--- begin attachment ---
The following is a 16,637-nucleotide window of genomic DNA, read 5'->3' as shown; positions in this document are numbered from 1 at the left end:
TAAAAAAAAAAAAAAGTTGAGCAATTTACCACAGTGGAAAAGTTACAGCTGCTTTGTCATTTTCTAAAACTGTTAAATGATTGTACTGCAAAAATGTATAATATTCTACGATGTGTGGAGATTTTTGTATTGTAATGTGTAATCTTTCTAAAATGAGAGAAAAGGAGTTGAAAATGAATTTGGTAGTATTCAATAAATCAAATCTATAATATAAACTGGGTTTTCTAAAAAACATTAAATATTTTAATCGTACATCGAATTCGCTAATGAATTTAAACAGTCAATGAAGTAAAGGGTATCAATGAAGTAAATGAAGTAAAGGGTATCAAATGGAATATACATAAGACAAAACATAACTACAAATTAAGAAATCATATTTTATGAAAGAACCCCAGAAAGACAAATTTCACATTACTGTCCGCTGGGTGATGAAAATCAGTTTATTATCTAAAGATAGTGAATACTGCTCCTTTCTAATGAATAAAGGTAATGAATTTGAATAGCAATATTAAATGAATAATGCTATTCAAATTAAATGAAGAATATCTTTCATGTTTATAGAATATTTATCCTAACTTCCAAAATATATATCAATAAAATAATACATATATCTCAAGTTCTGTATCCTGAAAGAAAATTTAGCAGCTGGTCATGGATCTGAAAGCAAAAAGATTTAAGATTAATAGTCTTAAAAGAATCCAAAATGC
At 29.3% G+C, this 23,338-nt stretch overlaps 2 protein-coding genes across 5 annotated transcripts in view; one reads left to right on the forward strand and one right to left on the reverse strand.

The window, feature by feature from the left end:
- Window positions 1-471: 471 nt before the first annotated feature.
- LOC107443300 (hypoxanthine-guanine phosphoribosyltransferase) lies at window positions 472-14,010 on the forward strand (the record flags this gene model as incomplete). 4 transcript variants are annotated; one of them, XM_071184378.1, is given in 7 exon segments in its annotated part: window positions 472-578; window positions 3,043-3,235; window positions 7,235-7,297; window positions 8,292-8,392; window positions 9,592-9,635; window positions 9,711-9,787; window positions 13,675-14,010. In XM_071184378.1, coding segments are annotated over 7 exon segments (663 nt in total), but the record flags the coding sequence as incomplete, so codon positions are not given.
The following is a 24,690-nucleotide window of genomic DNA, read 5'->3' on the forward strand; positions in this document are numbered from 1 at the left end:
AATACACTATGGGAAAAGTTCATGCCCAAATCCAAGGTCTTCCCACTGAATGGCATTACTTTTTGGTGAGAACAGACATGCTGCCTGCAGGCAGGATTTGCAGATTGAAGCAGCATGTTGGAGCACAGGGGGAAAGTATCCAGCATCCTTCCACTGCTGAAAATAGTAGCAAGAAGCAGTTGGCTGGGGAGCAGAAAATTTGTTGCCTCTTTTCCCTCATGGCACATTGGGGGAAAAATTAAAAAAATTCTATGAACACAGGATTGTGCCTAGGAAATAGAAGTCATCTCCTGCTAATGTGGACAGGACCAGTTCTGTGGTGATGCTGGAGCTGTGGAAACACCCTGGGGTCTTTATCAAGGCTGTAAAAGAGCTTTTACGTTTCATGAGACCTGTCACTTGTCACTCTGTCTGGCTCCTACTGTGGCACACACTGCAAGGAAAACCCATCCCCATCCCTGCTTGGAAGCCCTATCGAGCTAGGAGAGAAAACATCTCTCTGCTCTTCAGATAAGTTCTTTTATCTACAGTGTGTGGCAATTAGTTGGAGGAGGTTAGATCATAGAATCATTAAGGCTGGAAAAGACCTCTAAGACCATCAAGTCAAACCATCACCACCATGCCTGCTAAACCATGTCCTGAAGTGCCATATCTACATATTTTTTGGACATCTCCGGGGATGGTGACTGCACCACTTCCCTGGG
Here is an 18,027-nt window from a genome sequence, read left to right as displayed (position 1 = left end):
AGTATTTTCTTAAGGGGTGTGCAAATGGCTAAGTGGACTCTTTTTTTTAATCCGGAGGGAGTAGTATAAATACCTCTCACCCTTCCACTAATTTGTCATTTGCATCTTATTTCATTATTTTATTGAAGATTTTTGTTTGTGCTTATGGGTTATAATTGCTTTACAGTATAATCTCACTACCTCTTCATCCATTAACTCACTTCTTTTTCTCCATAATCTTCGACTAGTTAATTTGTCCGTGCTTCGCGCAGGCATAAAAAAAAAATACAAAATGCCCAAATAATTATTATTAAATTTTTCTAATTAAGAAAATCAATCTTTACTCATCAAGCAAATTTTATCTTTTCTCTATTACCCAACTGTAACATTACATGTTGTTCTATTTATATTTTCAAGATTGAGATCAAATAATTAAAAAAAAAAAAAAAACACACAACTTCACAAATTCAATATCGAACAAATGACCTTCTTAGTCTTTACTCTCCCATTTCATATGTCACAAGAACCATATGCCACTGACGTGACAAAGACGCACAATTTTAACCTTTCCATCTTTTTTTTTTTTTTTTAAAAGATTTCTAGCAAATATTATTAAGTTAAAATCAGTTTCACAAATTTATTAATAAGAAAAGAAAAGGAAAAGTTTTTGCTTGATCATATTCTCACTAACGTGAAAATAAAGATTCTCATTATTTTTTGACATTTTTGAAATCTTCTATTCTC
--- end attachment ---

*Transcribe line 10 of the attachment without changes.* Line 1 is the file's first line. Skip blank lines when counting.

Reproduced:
AGTATTTTCTTAAGGGGTGTGCAAATGGCTAAGTGGACTCTTTTTTTTAATCCGGAGGGAGTAGTATAAATACCTCTCACCCTTCCACTAATTTGTCATTTGCATCTTATTTCATTATTTTATTGAAGATTTTTGTTTGTGCTTATGGGTTATAATTGCTTTACAGTATAATCTCACTACCTCTTCATCCATTAACTCACTTCTTTTTCTCCATAATCTTCGACTAGTTAATTTGTCCGTGCTTCGCGCAGGCATAAAAAAAAAATACAAAATGCCCAAATAATTATTATTAAATTTTTCTAATTAAGAAAATCAATCTTTACTCATCAAGCAAATTTTATCTTTTCTCTATTACCCAACTGTAACATTACATGTTGTTCTATTTATATTTTCAAGATTGAGATCAAATAATTAAAAAAAAAAAAAAAACACACAACTTCACAAATTCAATATCGAACAAATGACCTTCTTAGTCTTTACTCTCCCATTTCATATGTCACAAGAACCATATGCCACTGACGTGACAAAGACGCACAATTTTAACCTTTCCATCTTTTTTTTTTTTTTTTAAAAGATTTCTAGCAAATATTATTAAGTTAAAATCAGTTTCACAAATTTATTAATAAGAAAAGAAAAGGAAAAGTTTTTGCTTGATCATATTCTCACTAACGTGAAAATAAAGATTCTCATTATTTTTTGACATTTTTGAAATCTTCTATTCTC